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Free version works well
Most connections are fast
Easy to use
Unblocks most sites
Free version uses your bandwidth for others
Uses other users’ internet connections
Browser plug-in is per-site
Collects a lot of data
Hola is a free VPN that doesn’t place limits on bandwidth, speed, or server choice, but it also gives other users access to your internet connection and raises serious security questions.
Hola is a free VPN that bucks a lot of trends. Most free VPN services place harsh limitations on things like server choice and bandwidth, but Hola doesn’t. The catch is that Hola isn’t a real VPN, in that it doesn’t have dedicated servers for you to connect through. What it has instead is a peer-to-peer network of users that have agreed to provide access to their internet connections in exchange for free access to the network.
The way this works is that when you use the service to unblock Netflix Japan, you’re actually plugging into a Japanese user’s home internet connection. If you pay for the premium version of the service, you can opt-out of placing your own device into the pool of available connections.
Since a peer-to-peer VPN network like Hola brings up a lot of security questions, we installed it on both desktop and mobile devices to put it to the test. We checked out things like whether it can really unblock sites, the speed and latency of connections, and more.
Hola is easy to install on both desktop and mobile. We found that the process consists of downloading and launching the app, logging in, and then the app takes care of everything else. There is very little actual setup to speak of, and the VPN is ready to go right away.
We tested the Windows and Android Hola apps, and we also installed the Firefox and Chrome Hola browser plug-ins. In each instance, we found the installation process to be relatively pain-free, and the app or plug-in to work in a fairly intuitive fashion.
The Windows app is very minimalist. When you launch it, you’re presented with a choice of which country you want to connect through. The list is fairly exhaustive, as Hola boasts roughly 200 million users, and the service actually connects you through their devices instead of dedicated servers.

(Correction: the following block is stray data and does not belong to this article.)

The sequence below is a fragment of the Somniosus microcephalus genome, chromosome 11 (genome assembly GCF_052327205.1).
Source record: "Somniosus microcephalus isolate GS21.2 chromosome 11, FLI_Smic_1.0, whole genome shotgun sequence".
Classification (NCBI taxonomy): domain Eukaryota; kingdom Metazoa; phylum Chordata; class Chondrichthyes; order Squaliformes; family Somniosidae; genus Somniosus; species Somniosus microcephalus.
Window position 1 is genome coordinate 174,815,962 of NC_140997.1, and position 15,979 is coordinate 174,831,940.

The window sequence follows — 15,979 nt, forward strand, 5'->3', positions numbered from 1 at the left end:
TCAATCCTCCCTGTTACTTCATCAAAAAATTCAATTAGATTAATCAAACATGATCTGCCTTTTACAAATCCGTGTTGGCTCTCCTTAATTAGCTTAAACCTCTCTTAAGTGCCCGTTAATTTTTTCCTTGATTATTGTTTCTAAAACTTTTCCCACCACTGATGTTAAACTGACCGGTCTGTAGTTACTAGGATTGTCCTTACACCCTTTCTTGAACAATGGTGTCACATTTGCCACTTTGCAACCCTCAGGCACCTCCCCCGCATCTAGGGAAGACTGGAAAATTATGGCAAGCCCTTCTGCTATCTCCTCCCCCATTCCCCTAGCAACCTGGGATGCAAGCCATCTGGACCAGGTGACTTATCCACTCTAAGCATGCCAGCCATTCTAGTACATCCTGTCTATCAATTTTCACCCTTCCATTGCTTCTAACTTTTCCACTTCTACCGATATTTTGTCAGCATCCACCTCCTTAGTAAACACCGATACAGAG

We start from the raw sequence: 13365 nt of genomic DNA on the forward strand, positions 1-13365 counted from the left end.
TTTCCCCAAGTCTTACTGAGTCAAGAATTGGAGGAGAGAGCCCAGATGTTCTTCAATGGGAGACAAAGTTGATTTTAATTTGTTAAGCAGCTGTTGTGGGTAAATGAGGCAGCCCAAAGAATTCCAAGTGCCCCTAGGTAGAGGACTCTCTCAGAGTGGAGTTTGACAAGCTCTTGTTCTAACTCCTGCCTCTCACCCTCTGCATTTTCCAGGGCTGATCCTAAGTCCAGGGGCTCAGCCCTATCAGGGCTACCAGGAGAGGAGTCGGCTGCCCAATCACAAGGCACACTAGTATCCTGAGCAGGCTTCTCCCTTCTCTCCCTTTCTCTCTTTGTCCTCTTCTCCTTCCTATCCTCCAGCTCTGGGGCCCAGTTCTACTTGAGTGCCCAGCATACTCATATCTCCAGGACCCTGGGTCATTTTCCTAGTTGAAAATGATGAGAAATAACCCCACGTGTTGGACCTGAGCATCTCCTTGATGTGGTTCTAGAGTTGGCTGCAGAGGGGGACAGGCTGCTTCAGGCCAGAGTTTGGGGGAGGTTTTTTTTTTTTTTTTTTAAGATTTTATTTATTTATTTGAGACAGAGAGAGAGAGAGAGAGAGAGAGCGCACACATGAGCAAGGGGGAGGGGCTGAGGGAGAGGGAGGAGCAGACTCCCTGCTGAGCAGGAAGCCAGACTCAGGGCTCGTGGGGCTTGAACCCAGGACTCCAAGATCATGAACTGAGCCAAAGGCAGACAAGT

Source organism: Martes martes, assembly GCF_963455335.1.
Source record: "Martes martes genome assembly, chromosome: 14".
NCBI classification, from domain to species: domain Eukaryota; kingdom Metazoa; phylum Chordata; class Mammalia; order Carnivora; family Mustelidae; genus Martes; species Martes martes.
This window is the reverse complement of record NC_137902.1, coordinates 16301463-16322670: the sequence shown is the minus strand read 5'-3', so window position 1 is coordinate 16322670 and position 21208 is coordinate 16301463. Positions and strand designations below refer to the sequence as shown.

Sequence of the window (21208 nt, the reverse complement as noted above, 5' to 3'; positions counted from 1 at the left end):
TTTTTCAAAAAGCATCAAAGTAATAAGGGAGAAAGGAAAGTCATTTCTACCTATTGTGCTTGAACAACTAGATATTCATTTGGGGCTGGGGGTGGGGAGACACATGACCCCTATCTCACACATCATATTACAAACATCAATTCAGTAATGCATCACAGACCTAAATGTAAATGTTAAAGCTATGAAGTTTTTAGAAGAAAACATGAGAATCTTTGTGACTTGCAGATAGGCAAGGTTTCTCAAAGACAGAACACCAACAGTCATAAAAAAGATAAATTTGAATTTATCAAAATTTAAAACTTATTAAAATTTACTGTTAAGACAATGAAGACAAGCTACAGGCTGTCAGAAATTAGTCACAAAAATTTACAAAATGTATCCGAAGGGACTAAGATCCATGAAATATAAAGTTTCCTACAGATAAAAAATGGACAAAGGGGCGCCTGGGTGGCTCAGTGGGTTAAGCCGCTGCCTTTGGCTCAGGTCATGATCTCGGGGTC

The Android app works a little differently. It presents you with a choice of country and allows you to choose which app you want to connect to the VPN. For example, you can choose the United Kingdom or Japan, and then choose Netflix to access region-locked content.
The browser plug-in may be a little confusing for some users because it works on a site-by-site basis. You can either browse to a site, and then activate Hola for that one site, or choose a site to unblock, choose a country, and have Hola open the necessary webpage for you.
When we tested the premium version of Hola, we found it to work just as well, or better than, other VPNs that we’ve tested. With the Windows version of the app running, we found the websites loaded quickly, and we were able to achieve a maximum downstream connection speed of 231 Mbps. Some connections are significantly slower, but we were able to stream video on sites like YouTube without a hitch.
The catch is that if you don’t opt for the paid version, your device is placed into Hola’s P2P network. Once in that network, other users are able to access the internet through your device. Hola promises that your devices will only be used in this way when they are otherwise idle, but the fact remains that your system resources and bandwidth will be used by the Hola P2P network.
As an unblocking service, the premium version of Hola works extremely well. The reason it's able to work this well is that it isn't a real VPN. Instead of operating VPN servers that streaming services can swat like flies, Hola provides premium users access to the internet connections of free users.
Since you literally connect to the internet through the consumer-level internet connections of other users, streaming services have no easy way to block these connections that wouldn't also block legitimate viewers.
During our testing, we were able to access the BBC iPlayer on the first try, stream an episode of Carole & Tuesday on the Japanese version of Netflix, access the US version of Netflix and Hulu, and more.